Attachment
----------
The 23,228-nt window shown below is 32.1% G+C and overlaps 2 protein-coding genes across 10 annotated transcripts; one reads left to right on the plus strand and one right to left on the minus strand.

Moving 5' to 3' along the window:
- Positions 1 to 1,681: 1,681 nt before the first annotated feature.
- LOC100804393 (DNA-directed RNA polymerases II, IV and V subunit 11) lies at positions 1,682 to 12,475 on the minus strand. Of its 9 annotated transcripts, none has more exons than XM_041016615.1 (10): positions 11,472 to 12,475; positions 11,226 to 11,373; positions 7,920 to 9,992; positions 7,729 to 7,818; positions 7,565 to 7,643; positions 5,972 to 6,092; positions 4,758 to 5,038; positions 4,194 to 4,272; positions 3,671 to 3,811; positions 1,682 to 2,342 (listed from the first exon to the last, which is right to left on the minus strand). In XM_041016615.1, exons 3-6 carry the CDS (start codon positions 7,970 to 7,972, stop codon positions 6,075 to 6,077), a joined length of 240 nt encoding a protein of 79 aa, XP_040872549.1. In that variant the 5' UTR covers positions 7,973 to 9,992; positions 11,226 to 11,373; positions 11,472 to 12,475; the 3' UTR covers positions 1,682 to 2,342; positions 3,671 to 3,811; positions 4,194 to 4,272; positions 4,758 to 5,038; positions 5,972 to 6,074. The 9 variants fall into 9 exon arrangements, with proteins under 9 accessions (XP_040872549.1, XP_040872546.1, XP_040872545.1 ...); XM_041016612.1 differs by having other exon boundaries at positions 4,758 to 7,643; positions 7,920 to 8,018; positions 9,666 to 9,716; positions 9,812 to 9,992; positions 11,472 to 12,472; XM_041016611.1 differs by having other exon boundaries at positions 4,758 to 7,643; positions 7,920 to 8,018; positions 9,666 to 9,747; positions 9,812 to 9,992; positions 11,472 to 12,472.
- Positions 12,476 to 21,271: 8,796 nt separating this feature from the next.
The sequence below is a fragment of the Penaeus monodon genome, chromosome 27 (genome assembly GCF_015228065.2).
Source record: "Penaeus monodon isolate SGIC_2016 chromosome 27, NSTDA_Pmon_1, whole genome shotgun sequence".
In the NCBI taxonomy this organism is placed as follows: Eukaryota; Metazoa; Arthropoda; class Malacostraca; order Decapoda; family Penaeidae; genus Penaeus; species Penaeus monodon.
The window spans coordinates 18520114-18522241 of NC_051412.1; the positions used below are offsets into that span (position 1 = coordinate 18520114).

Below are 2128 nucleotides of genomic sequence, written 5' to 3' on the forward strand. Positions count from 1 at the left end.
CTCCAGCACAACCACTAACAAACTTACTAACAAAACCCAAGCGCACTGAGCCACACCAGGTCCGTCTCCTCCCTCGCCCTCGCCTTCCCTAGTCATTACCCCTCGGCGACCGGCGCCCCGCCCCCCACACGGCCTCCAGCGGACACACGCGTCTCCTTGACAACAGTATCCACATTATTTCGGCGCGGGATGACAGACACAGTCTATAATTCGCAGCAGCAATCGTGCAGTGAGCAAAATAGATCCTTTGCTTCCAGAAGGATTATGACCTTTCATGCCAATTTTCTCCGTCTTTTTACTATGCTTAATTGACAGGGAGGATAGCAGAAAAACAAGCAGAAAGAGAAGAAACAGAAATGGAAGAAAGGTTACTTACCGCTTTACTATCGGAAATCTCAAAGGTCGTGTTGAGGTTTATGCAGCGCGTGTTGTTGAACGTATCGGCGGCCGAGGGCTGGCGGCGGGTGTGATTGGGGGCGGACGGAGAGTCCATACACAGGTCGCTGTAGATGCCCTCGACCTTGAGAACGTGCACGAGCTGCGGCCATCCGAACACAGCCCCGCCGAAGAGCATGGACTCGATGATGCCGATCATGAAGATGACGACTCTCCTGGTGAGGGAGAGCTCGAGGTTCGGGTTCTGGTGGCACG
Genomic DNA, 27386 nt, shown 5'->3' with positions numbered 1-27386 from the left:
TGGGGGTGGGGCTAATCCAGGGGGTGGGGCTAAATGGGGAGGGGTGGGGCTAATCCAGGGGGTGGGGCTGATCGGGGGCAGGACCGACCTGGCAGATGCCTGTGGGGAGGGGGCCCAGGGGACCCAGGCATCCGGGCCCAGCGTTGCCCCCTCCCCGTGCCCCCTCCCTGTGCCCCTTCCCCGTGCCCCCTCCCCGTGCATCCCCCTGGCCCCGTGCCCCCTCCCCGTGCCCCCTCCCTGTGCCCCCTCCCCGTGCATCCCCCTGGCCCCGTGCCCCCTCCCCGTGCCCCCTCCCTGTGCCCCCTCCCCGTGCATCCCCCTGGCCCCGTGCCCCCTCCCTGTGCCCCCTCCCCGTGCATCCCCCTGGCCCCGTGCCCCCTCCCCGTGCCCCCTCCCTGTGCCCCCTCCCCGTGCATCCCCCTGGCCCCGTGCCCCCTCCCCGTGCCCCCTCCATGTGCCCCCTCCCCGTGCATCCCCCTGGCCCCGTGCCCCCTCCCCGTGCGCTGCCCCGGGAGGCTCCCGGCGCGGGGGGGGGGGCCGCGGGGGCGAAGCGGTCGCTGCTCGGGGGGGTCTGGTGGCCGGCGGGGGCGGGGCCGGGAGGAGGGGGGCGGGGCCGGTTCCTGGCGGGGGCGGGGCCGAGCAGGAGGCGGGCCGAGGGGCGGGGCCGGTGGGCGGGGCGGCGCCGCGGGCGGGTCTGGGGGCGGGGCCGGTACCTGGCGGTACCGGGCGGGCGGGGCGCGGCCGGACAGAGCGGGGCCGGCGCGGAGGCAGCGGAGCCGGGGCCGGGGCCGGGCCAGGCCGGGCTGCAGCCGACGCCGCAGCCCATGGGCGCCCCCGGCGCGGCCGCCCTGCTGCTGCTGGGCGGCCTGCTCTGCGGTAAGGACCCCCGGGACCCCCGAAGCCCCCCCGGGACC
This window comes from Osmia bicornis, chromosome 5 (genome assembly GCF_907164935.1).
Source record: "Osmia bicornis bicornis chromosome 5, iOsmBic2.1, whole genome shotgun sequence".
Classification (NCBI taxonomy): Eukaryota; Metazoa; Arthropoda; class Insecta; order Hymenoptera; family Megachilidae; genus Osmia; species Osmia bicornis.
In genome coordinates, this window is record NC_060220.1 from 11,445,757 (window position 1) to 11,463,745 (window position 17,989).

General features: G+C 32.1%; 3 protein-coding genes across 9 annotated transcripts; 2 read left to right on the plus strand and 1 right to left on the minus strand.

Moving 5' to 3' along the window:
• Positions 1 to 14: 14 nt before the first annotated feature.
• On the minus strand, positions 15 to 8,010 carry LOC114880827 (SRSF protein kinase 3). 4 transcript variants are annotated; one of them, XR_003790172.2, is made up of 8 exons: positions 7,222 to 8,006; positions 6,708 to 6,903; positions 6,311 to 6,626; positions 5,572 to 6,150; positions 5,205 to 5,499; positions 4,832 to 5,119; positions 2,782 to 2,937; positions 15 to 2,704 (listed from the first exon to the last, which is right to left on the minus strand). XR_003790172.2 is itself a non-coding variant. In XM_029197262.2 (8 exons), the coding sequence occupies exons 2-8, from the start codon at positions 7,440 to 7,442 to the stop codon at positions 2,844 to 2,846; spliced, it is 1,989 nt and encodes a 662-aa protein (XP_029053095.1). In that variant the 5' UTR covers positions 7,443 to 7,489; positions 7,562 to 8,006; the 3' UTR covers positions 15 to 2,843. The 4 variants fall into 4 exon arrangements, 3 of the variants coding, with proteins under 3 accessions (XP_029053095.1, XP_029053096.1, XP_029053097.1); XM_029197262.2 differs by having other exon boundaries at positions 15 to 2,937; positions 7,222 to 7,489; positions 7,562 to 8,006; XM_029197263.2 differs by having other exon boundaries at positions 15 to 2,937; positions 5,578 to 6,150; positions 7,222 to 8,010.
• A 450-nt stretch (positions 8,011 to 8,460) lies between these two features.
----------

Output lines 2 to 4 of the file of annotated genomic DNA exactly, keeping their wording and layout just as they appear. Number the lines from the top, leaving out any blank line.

Moving 5' to 3' along the window:
- Positions 1 to 1,681: 1,681 nt before the first annotated feature.
- LOC100804393 (DNA-directed RNA polymerases II, IV and V subunit 11) lies at positions 1,682 to 12,475 on the minus strand. Of its 9 annotated transcripts, none has more exons than XM_041016615.1 (10): positions 11,472 to 12,475; positions 11,226 to 11,373; positions 7,920 to 9,992; positions 7,729 to 7,818; positions 7,565 to 7,643; positions 5,972 to 6,092; positions 4,758 to 5,038; positions 4,194 to 4,272; positions 3,671 to 3,811; positions 1,682 to 2,342 (listed from the first exon to the last, which is right to left on the minus strand). In XM_041016615.1, exons 3-6 carry the CDS (start codon positions 7,970 to 7,972, stop codon positions 6,075 to 6,077), a joined length of 240 nt encoding a protein of 79 aa, XP_040872549.1. In that variant the 5' UTR covers positions 7,973 to 9,992; positions 11,226 to 11,373; positions 11,472 to 12,475; the 3' UTR covers positions 1,682 to 2,342; positions 3,671 to 3,811; positions 4,194 to 4,272; positions 4,758 to 5,038; positions 5,972 to 6,074. The 9 variants fall into 9 exon arrangements, with proteins under 9 accessions (XP_040872549.1, XP_040872546.1, XP_040872545.1 ...); XM_041016612.1 differs by having other exon boundaries at positions 4,758 to 7,643; positions 7,920 to 8,018; positions 9,666 to 9,716; positions 9,812 to 9,992; positions 11,472 to 12,472; XM_041016611.1 differs by having other exon boundaries at positions 4,758 to 7,643; positions 7,920 to 8,018; positions 9,666 to 9,747; positions 9,812 to 9,992; positions 11,472 to 12,472.